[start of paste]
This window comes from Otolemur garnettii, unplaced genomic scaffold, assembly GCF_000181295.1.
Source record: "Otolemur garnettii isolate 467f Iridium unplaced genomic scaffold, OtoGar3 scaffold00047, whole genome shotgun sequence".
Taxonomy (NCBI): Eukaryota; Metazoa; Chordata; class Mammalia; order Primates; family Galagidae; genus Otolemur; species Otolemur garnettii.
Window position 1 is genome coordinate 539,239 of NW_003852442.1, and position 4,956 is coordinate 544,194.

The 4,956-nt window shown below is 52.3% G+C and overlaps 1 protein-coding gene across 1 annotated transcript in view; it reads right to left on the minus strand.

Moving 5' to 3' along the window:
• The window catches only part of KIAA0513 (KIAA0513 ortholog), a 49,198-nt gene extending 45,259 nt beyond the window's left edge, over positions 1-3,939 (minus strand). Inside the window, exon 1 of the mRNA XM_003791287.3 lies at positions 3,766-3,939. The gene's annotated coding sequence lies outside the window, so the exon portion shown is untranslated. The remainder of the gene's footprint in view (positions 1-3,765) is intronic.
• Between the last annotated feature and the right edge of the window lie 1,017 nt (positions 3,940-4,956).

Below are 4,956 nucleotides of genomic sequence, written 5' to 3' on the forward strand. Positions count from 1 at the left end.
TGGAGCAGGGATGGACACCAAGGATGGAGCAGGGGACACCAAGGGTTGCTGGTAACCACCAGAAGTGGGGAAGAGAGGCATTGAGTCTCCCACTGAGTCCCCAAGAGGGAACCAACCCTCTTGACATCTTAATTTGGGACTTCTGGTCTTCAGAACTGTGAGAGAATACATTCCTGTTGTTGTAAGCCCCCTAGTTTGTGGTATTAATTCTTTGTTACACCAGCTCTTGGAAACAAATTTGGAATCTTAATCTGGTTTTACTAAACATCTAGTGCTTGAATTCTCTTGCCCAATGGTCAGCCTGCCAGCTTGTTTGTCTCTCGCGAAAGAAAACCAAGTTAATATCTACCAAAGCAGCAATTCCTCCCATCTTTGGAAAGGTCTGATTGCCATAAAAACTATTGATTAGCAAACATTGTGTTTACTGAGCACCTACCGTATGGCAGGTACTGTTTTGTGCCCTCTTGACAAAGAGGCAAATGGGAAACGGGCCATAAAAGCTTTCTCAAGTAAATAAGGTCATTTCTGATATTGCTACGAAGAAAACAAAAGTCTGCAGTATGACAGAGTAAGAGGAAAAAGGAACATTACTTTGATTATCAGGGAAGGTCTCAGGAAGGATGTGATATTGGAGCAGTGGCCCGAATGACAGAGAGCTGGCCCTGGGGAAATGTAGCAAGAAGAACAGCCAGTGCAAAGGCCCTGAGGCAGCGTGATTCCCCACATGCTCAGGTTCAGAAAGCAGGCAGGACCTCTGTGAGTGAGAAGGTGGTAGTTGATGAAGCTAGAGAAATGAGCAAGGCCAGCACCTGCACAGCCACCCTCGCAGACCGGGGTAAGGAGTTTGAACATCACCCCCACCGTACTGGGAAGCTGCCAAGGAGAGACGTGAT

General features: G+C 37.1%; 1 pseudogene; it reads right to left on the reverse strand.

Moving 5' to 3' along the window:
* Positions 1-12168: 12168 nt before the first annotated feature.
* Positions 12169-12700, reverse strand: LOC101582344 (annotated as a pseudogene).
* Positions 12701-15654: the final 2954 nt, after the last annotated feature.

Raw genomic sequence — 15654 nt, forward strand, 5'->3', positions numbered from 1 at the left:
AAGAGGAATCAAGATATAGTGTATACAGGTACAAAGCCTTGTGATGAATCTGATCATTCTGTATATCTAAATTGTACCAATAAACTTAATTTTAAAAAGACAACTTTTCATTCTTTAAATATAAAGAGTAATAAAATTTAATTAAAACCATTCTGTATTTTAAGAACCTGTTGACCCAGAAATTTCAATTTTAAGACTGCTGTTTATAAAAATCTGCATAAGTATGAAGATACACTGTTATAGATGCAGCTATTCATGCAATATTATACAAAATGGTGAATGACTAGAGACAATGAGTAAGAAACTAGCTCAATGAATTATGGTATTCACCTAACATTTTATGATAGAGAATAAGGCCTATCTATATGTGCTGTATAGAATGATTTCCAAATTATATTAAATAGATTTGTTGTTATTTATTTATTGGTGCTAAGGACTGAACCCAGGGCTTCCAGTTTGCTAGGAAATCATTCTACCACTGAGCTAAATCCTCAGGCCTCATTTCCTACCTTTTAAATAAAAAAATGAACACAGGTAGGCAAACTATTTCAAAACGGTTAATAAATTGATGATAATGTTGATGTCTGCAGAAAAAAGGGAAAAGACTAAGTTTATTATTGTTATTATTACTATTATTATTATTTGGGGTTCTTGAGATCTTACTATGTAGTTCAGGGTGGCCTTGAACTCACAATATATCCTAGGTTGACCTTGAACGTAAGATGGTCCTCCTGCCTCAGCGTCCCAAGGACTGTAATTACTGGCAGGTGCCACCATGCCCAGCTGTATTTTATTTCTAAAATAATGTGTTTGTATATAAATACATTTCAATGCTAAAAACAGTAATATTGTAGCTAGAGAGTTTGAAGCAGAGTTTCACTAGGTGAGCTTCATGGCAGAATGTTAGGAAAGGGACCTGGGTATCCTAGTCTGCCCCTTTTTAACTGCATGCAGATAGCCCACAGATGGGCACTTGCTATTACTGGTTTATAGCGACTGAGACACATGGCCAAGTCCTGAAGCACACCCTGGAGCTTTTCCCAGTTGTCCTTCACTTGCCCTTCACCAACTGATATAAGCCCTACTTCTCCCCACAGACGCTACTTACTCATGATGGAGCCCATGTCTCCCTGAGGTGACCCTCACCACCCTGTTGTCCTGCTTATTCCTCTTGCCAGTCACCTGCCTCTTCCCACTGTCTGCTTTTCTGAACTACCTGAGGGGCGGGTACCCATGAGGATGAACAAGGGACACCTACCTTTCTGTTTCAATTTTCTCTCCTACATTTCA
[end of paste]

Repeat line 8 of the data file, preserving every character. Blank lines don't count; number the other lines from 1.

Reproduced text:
• Between the last annotated feature and the right edge of the window lie 1,017 nt (positions 3,940-4,956).